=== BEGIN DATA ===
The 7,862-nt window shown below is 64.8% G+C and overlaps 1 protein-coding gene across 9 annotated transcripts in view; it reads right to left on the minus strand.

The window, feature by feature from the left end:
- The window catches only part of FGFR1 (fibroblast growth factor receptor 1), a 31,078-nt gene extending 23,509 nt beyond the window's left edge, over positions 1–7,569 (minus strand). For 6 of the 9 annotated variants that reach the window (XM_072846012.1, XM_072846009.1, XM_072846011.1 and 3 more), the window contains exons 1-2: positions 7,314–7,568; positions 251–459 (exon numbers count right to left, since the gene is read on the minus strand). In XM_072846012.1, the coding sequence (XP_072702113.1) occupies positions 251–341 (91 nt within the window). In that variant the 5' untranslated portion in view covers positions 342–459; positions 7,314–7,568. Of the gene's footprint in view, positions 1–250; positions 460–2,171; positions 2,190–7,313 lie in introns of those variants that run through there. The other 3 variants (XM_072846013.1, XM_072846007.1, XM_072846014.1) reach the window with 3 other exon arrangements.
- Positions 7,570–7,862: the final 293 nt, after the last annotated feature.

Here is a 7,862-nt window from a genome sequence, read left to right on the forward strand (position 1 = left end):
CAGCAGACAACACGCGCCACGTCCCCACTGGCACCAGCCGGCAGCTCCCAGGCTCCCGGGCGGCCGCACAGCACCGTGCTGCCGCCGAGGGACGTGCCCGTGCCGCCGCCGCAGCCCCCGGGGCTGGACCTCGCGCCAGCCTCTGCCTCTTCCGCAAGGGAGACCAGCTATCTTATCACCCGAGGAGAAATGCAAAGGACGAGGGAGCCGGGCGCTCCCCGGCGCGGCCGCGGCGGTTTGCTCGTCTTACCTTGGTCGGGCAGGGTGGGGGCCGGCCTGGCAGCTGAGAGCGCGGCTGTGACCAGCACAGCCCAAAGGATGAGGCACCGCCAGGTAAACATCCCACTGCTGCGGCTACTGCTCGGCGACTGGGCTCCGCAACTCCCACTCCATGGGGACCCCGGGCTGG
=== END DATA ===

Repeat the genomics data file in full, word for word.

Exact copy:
The 7,862-nt window shown below is 64.8% G+C and overlaps 1 protein-coding gene across 9 annotated transcripts in view; it reads right to left on the minus strand.

The window, feature by feature from the left end:
- The window catches only part of FGFR1 (fibroblast growth factor receptor 1), a 31,078-nt gene extending 23,509 nt beyond the window's left edge, over positions 1–7,569 (minus strand). For 6 of the 9 annotated variants that reach the window (XM_072846012.1, XM_072846009.1, XM_072846011.1 and 3 more), the window contains exons 1-2: positions 7,314–7,568; positions 251–459 (exon numbers count right to left, since the gene is read on the minus strand). In XM_072846012.1, the coding sequence (XP_072702113.1) occupies positions 251–341 (91 nt within the window). In that variant the 5' untranslated portion in view covers positions 342–459; positions 7,314–7,568. Of the gene's footprint in view, positions 1–250; positions 460–2,171; positions 2,190–7,313 lie in introns of those variants that run through there. The other 3 variants (XM_072846013.1, XM_072846007.1, XM_072846014.1) reach the window with 3 other exon arrangements.
- Positions 7,570–7,862: the final 293 nt, after the last annotated feature.

Here is a 7,862-nt window from a genome sequence, read left to right on the forward strand (position 1 = left end):
CAGCAGACAACACGCGCCACGTCCCCACTGGCACCAGCCGGCAGCTCCCAGGCTCCCGGGCGGCCGCACAGCACCGTGCTGCCGCCGAGGGACGTGCCCGTGCCGCCGCCGCAGCCCCCGGGGCTGGACCTCGCGCCAGCCTCTGCCTCTTCCGCAAGGGAGACCAGCTATCTTATCACCCGAGGAGAAATGCAAAGGACGAGGGAGCCGGGCGCTCCCCGGCGCGGCCGCGGCGGTTTGCTCGTCTTACCTTGGTCGGGCAGGGTGGGGGCCGGCCTGGCAGCTGAGAGCGCGGCTGTGACCAGCACAGCCCAAAGGATGAGGCACCGCCAGGTAAACATCCCACTGCTGCGGCTACTGCTCGGCGACTGGGCTCCGCAACTCCCACTCCATGGGGACCCCGGGCTGG